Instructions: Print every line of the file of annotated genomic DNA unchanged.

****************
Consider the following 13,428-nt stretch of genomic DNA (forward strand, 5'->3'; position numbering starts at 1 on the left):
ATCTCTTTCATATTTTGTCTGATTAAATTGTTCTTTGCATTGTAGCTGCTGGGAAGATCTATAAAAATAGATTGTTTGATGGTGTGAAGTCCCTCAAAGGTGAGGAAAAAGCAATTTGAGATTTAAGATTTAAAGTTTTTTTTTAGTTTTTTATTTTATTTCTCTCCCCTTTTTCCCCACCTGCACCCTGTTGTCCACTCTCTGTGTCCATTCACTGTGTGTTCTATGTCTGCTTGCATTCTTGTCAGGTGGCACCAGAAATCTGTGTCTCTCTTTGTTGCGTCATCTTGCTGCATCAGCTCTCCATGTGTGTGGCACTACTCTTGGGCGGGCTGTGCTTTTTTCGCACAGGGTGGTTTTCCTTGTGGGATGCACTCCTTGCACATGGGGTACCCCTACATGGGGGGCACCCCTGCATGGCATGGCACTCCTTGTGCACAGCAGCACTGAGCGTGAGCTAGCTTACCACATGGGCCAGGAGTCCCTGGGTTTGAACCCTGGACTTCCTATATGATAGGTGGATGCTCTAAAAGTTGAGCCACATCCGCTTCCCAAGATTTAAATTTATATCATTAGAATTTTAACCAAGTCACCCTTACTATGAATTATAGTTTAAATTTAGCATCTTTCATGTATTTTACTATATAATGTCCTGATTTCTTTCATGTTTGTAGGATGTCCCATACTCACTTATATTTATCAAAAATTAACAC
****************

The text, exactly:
Consider the following 13,428-nt stretch of genomic DNA (forward strand, 5'->3'; position numbering starts at 1 on the left):
ATCTCTTTCATATTTTGTCTGATTAAATTGTTCTTTGCATTGTAGCTGCTGGGAAGATCTATAAAAATAGATTGTTTGATGGTGTGAAGTCCCTCAAAGGTGAGGAAAAAGCAATTTGAGATTTAAGATTTAAAGTTTTTTTTTAGTTTTTTATTTTATTTCTCTCCCCTTTTTCCCCACCTGCACCCTGTTGTCCACTCTCTGTGTCCATTCACTGTGTGTTCTATGTCTGCTTGCATTCTTGTCAGGTGGCACCAGAAATCTGTGTCTCTCTTTGTTGCGTCATCTTGCTGCATCAGCTCTCCATGTGTGTGGCACTACTCTTGGGCGGGCTGTGCTTTTTTCGCACAGGGTGGTTTTCCTTGTGGGATGCACTCCTTGCACATGGGGTACCCCTACATGGGGGGCACCCCTGCATGGCATGGCACTCCTTGTGCACAGCAGCACTGAGCGTGAGCTAGCTTACCACATGGGCCAGGAGTCCCTGGGTTTGAACCCTGGACTTCCTATATGATAGGTGGATGCTCTAAAAGTTGAGCCACATCCGCTTCCCAAGATTTAAATTTATATCATTAGAATTTTAACCAAGTCACCCTTACTATGAATTATAGTTTAAATTTAGCATCTTTCATGTATTTTACTATATAATGTCCTGATTTCTTTCATGTTTGTAGGATGTCCCATACTCACTTATATTTATCAAAAATTAACAC